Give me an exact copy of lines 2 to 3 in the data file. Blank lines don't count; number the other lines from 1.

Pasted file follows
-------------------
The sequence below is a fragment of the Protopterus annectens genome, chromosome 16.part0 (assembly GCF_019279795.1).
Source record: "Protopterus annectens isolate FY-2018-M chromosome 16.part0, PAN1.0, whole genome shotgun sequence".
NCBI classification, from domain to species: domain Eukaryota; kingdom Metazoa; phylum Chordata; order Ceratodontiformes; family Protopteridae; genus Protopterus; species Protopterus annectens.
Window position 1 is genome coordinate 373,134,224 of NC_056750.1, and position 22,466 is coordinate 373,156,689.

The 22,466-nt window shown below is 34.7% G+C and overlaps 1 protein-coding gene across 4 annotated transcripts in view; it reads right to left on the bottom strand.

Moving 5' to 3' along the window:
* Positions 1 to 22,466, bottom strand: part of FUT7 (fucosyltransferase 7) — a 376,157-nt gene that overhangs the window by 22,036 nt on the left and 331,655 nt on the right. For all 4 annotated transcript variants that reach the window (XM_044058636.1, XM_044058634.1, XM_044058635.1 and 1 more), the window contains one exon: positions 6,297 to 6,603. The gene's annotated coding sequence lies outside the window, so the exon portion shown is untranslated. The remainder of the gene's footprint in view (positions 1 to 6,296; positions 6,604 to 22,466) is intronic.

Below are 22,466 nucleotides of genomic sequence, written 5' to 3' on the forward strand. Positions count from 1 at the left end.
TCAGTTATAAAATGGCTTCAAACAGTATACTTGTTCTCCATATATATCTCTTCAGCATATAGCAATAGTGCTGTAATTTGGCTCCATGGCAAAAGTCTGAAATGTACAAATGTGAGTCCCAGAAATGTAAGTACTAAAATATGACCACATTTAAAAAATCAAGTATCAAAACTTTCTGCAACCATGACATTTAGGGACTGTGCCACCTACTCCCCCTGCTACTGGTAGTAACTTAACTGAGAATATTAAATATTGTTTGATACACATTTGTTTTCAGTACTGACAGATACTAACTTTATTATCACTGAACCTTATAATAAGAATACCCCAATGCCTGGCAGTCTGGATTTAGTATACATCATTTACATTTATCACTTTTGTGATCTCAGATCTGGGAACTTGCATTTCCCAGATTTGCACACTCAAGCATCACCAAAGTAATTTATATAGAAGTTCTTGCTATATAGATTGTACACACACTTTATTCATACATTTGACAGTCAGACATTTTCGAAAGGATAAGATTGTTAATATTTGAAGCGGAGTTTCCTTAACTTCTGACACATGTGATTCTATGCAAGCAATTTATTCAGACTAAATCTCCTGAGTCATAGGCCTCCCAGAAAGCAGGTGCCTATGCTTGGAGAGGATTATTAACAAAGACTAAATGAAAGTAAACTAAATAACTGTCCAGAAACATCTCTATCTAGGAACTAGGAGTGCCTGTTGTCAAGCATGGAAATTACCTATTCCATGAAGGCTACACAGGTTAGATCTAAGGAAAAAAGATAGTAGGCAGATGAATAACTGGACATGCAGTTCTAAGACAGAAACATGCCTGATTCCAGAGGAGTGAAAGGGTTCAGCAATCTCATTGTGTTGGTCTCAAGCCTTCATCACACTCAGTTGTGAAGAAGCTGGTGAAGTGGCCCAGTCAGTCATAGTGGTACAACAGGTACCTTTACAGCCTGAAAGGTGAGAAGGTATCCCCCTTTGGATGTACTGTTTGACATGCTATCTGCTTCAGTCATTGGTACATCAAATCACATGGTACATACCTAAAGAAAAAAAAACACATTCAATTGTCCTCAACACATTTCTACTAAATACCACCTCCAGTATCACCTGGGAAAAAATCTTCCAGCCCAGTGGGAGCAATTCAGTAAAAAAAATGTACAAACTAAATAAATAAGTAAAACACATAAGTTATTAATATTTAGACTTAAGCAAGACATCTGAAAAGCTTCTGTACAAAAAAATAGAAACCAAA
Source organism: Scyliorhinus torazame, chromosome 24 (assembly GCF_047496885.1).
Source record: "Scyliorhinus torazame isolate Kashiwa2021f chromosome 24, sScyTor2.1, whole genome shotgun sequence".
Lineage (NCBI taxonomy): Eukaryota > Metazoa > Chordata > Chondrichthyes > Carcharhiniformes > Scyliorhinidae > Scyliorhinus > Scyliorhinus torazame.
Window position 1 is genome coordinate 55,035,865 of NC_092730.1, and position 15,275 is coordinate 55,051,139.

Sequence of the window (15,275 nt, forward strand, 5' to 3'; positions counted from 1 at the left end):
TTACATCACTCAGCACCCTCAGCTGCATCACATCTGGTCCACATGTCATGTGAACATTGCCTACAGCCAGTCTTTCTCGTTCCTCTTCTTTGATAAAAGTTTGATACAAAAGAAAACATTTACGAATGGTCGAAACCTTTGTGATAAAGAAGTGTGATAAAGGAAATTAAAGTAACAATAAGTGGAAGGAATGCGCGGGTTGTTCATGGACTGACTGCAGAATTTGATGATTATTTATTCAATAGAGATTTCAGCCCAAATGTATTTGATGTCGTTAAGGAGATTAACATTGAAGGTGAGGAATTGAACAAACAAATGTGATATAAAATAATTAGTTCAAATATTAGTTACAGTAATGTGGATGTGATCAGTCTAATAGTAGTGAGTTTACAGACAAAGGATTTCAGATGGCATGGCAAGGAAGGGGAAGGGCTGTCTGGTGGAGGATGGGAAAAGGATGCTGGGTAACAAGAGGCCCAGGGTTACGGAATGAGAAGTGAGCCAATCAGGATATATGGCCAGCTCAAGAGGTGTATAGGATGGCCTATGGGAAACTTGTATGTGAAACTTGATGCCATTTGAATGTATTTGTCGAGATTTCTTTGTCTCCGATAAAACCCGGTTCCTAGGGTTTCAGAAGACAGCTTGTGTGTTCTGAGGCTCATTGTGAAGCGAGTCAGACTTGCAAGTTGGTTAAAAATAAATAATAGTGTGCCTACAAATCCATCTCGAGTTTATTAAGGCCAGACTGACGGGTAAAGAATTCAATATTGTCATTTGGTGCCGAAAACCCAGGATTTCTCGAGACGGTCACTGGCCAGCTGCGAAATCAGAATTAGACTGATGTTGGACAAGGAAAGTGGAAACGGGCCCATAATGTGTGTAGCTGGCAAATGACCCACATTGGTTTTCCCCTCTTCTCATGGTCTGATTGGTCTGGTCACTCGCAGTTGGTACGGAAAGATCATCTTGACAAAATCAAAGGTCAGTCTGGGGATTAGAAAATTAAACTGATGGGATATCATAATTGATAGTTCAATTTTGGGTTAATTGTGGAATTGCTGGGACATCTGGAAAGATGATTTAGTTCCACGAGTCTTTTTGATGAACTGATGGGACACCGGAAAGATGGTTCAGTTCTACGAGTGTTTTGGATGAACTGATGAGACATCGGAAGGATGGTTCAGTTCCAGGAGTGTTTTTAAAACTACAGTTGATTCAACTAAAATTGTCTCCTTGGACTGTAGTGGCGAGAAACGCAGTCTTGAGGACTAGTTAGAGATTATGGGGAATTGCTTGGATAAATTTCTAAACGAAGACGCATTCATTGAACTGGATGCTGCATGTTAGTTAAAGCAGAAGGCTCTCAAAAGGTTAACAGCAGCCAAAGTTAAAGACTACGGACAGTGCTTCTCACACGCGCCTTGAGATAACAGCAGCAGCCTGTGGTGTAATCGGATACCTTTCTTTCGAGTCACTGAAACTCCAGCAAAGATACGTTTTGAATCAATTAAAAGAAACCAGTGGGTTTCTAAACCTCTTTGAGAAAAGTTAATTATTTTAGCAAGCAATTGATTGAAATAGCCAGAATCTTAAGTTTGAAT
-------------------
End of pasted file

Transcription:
Source record: "Protopterus annectens isolate FY-2018-M chromosome 16.part0, PAN1.0, whole genome shotgun sequence".
NCBI classification, from domain to species: domain Eukaryota; kingdom Metazoa; phylum Chordata; order Ceratodontiformes; family Protopteridae; genus Protopterus; species Protopterus annectens.